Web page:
MM: You have been open about personal depression and anxiety in the past. How has this motivated/inspired you in an artistic way?

Yolanda Bonnell in Bug | Image source: Connie Tsang

YB: I’ve been a creator the majority of my life; it’s been my outlet. I had this realization one day: how did I get out? How did I not succumb to the addictions that I could have had and not go down a different path? A lot of it is how I channel my creativity and how I use it as an outlet. I’ve always been a writer from a very young age and knew that that was the only way I can get all of my emotions out. I feel like that helps me focus. I struggled in my highschool years and early twenties. There were points where I wasn’t writing because I had completely given over to that anxious and depressed place. It was hard to get out of bed. I feel that the channeling, focusing and understanding that the things I was saying was not just about me, but were for other people too. I still struggle; it’s still inside of me, the anxiety and depression; I’m just more functional now and know how to channel it into something positive.

MM: What does the phrase: art can save lives and change the world mean to you?

YB: Art is healing, creating is healing. If we can bring that to others we are not only healing ourselves, but others as well. I think a lot about youth and the idea that they need to use their voices and tell their stories and their truths. They live in a reality where their country doesn’t care about them. This is the land they come from, but the government doesn’t care about them and the people don’t care about them. That’s just a fact. What do you think that does to your spirit or to your psyche?

I think about how high the suicide rates are for Indigenous kids as young as ten years old. I remember having those feelings at that age too. It’s really disheartening and troubling to think about how those young brains feel and what they feel like they need to do to cope with that. We are not given the skills needed fight through that. If we can bring a focus or goal to them and show them how they can use their creativity and their voice, it gives them an opportunity to heal. I’ve seen it in workshops with shy youth who are unsure, unable or unwilling to participate, but they are there and they’re watching and paying attention. I think that’s just one example.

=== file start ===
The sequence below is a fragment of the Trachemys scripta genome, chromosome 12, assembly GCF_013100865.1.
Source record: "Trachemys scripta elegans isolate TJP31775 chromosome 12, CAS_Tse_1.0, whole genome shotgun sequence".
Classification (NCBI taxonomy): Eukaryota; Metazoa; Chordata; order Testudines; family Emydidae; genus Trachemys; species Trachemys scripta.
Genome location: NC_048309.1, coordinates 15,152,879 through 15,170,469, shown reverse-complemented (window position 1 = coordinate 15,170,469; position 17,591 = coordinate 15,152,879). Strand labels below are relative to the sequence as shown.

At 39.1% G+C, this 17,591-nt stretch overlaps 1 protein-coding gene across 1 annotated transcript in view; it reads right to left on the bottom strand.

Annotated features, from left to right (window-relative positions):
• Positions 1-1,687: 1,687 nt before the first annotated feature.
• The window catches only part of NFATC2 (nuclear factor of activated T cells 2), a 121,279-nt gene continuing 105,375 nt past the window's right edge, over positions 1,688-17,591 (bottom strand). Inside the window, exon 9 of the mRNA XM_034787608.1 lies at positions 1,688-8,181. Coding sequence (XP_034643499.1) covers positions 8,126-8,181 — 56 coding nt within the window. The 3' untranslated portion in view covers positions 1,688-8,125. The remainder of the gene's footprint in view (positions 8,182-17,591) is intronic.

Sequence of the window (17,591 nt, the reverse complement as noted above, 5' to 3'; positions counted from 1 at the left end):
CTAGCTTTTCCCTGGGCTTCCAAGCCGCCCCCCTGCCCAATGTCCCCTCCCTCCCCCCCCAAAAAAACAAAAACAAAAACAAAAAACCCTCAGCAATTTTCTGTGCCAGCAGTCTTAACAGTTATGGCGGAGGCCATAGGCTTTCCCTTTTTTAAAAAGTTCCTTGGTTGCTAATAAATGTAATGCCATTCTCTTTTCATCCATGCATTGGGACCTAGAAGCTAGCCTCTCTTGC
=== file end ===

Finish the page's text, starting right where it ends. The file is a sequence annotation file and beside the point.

I even think just telling our stories and our truths, as an education tool to show what our lived realities look like [and asking] settler audiences: what are you going to do about it? How are you going to use your privilege and platform to make change? Yes, you can come and pat yourselves on the back and feel good about the Indigenous people here, but what are you going to take away from it? What are you going to do when you see someone bullying an Indigenous person on the street? Are you going to stop and say something or are you going to ignore it, even though you know our stories and our truths. These are the things I think about.